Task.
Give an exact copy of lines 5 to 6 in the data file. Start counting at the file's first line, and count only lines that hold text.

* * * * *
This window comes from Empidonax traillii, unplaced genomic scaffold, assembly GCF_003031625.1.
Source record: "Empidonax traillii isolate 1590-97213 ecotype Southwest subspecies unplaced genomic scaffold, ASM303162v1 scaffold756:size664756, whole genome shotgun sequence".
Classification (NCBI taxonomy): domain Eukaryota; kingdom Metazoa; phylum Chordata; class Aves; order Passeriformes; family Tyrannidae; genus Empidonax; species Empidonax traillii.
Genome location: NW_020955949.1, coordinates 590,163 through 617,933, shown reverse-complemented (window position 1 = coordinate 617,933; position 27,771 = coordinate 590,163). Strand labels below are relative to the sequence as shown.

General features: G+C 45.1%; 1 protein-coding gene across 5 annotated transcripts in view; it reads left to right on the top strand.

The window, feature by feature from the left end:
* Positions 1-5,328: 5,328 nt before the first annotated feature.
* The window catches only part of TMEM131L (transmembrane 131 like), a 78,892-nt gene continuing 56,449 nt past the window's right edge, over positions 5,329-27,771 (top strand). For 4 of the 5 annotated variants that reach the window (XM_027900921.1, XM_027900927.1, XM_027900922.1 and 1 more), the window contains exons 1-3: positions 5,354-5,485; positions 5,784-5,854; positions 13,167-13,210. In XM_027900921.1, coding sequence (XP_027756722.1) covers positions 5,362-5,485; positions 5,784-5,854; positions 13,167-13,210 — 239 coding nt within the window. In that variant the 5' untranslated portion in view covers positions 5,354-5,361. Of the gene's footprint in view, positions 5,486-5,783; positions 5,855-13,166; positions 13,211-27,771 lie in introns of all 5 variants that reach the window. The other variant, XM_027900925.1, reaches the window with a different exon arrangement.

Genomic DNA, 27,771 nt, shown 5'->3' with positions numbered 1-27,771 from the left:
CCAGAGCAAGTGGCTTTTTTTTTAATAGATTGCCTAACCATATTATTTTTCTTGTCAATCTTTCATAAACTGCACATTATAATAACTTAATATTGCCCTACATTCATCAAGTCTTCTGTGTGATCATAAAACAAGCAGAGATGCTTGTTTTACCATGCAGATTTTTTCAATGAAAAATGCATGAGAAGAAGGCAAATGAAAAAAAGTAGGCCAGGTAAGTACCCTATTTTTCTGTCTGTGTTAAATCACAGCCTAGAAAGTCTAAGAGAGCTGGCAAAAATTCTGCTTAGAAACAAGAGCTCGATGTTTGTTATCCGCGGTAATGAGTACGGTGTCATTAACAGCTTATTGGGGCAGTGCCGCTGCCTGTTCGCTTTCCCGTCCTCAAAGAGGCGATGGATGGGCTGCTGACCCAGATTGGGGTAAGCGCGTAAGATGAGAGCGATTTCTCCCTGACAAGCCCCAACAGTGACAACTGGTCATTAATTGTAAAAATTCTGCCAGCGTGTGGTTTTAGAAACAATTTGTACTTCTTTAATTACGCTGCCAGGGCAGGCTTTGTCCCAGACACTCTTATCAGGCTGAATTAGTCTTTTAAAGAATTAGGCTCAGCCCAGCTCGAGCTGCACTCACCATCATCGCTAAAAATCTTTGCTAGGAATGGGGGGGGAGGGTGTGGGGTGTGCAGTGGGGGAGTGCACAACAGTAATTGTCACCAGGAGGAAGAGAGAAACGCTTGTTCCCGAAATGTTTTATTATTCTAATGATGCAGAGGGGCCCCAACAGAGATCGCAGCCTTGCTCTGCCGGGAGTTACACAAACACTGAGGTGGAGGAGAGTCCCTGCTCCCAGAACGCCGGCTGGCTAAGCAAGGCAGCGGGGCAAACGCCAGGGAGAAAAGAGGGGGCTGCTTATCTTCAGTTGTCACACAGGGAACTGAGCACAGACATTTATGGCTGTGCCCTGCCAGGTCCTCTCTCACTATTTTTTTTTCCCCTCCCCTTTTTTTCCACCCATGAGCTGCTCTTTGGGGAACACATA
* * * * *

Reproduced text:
General features: G+C 45.1%; 1 protein-coding gene across 5 annotated transcripts in view; it reads left to right on the top strand.

The window, feature by feature from the left end: